A few days ago, while we were camping, ds lost the first of three currently loose teeth. He was really anxious about it, asking us daily if today was the day, is it loose enough, and other similar worries. In the end, we found out he was very worried about it coming out while he was asleep, where he would either swallow it or choke on it. We assured him this was unlikely, but were relieved when it came out while playing cards with dad in the RV. One tooth down.

Tonight, his second loose tooth came out. He was eating pizza, a favorite, and the tooth started to bleed. While rinsing his mouth out in the sink, with the drain plug in, the tooth fell out into the water. I rescued the tooth, so he could let the reddish water drain, and he continued to rinse. Trauma over, right?

He disappeared right after. I found him curled up on his bed, in a little ball way in the back. No whimpers, nothing. A little prodding later, he tells me that his smile is broken. <Insert appropriate mom “awwwwww” here. Now you know what I did.> I thought I had him calmed and realizing that his beautiful, unique smile was perfectly as it should be…and that the bottom and top matched because the two missing teeth were in the same spot on each. Turns out, I didn’t quite alleviate all his concerns, but it got better. I caught him staring at his teeth in the mirror frequently the duration of the evening, but no more tears and hiding. Let’s hope tomorrow morning is as successful. He already has a dentist appointment next week because the upper adult teeth appear to be coming in in very weird places, but I’m no dentist.

Phew. Done. Started at 8am, and by 8:40, dh was on the phone, updating me as he headed home. And this is big, as dh hates to talk on the phone as he’s driving. (Why aren’t there more people like that? My drive-time home could be cut in half if I didn’t have to sit behind 10-20 people a day who don’t want their call interrupted by measly green lights and turn signals.) Ds was unhappy, he’d been crying, but he was talking. Another phew. He had a roll of gauze in his mouth, preventing him from speaking too clearly and racking up drool points, but he was talking. We’d chosen to use nitrous, despite the concerns with problems with it, because the problems with general anesthesia really aren’t necessarily better. And no medication isn’t an option. He arrived home shortly afterwards, red-faced and pale at the same time, unhappy yet happy that it was over with. Bag of prizes/rewards from the dentist balled up in his hand, along with the purple nitrous nose-piece.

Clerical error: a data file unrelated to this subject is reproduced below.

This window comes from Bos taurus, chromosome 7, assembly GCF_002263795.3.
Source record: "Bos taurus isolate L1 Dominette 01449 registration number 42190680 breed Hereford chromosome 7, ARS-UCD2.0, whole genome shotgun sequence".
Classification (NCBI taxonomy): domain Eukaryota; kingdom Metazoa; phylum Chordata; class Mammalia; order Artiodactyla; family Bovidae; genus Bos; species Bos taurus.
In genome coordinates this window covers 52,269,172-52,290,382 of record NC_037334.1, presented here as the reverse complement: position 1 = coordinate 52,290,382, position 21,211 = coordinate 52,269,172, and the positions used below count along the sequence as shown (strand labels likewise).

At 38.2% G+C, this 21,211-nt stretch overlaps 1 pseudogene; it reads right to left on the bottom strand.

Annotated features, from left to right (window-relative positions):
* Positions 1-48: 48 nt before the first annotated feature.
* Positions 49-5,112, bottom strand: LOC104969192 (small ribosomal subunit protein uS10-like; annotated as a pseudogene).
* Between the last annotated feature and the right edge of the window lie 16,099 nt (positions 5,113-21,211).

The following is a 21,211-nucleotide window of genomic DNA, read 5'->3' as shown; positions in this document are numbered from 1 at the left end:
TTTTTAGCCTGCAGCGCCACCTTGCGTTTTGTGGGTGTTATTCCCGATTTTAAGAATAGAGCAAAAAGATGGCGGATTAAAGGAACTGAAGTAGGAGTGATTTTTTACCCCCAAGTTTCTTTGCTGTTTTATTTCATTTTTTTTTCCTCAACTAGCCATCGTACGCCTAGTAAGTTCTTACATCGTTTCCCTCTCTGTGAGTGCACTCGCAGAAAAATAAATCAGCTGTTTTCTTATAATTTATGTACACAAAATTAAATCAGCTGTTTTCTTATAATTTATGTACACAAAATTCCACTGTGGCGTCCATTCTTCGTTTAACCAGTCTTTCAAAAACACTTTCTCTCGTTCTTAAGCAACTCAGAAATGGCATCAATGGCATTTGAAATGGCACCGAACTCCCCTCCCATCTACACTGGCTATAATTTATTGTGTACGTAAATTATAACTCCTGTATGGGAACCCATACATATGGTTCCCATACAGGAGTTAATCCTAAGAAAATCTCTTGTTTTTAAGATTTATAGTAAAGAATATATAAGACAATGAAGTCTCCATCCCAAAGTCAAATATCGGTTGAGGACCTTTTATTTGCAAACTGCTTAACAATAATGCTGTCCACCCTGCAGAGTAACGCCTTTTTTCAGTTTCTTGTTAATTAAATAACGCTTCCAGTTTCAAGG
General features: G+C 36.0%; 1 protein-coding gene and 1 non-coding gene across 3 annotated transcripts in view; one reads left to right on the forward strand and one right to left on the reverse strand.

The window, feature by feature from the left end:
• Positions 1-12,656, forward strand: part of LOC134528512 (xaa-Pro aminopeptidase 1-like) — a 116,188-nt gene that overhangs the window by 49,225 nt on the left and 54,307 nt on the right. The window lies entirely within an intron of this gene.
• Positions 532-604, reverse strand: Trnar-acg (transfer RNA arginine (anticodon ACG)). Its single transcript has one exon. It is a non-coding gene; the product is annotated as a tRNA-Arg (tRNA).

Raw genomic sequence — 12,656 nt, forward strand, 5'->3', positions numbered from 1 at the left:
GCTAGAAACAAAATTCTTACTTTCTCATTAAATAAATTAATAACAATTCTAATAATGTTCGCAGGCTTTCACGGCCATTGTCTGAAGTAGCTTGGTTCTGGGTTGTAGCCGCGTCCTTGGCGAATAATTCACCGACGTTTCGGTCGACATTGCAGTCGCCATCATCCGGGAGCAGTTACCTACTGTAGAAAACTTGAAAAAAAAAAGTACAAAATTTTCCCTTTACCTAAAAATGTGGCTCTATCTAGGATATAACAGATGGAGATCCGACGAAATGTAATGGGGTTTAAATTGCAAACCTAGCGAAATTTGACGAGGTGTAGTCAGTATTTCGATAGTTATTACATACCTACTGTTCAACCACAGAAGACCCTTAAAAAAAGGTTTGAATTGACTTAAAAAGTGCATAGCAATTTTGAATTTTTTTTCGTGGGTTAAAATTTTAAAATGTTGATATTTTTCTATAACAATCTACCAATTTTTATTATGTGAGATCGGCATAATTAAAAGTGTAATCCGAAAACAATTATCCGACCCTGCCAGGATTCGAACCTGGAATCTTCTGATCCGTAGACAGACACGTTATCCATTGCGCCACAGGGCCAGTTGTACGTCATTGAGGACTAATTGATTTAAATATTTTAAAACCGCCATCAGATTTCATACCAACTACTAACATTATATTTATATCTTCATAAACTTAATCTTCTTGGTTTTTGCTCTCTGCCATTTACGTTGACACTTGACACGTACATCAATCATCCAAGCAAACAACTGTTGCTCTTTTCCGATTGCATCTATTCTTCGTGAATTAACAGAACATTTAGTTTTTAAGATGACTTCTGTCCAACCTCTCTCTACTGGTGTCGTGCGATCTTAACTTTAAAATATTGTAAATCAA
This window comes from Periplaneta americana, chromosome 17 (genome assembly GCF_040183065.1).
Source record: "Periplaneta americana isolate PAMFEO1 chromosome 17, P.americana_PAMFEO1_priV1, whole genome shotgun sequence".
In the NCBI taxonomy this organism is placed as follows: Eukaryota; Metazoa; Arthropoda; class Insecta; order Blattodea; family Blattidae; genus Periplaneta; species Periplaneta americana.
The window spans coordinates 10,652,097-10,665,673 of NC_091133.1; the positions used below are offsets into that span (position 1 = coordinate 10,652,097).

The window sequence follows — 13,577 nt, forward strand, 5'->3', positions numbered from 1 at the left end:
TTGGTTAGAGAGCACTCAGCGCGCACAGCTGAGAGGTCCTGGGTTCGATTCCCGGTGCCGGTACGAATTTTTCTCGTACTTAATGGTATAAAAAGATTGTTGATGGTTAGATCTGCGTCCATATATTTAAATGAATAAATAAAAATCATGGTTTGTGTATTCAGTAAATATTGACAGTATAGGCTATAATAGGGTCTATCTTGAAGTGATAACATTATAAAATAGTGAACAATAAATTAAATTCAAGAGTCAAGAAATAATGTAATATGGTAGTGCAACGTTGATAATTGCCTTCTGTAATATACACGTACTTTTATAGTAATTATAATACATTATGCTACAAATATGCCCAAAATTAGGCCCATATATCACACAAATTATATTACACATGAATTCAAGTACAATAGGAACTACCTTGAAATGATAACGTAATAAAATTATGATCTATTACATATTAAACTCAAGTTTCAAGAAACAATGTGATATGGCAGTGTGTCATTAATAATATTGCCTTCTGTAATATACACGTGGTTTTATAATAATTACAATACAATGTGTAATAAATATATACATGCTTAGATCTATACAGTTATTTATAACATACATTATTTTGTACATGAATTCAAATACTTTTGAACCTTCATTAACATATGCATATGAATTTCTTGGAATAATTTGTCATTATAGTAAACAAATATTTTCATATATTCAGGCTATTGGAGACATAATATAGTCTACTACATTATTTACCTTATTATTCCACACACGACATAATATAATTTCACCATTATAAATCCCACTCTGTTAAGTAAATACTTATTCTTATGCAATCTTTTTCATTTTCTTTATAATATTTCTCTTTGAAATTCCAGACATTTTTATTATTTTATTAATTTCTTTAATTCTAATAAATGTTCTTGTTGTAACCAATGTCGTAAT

Apparently he had cried some during the visit, and dh spent the time trying to calm him. The dentist was wonderful as always, very attentive to ds’s needs and fears, yet hurrying through the work to get it done as fast as safely possible. Thank God for that. Not all dentists have the patience she does, and I’d recommend her in a heartbeat. (And her experience with a son on the spectrum really helps, too.) He had to deal with the nose-piece, the brace to hold his mouth open, and two strangers in his face. Bravery. He can be so easily overstimulated, yet despite it all, he gets through it.

A few hours later, hours where we’d cuddled, he’d played Wii, and we didn’t get more than three feet away from him, he decided that the ice cream we’d mentioned the day before sounded good. Off we go, the three of us, into the car. I sat in the backseat next to him, leaning into him, arm around his little neck. He cried on the way there, pain from his tooth as the numbness wore off. He cried as we ordered, as I held him up to see the ice cream choices, and he cried as we walked to the car, carrying our cups of root beer float ice cream, while daddy paid the nice man who really didn’t know ice cream from the scoop from the register, though he at least smiled throughout the cluelessness that made it take twice as long as it should have. He cried the ride home, in between bites of his ice cream, because the tooth pain increased. We gave him Tylenol meltaways, and he seemed to feel better as time went on. Today, you wouldn’t know it had happened — regression? Not like the last times! There’s more stimming going on — his left hand is flapping and sitting oddly, and he’s grabbing himself and his hair way more than usual, but he’s talking more than he’s yelling, and he isn’t obsessing with talking about the horrible visit. Many, many reasons to be thankful as we go into the New Year.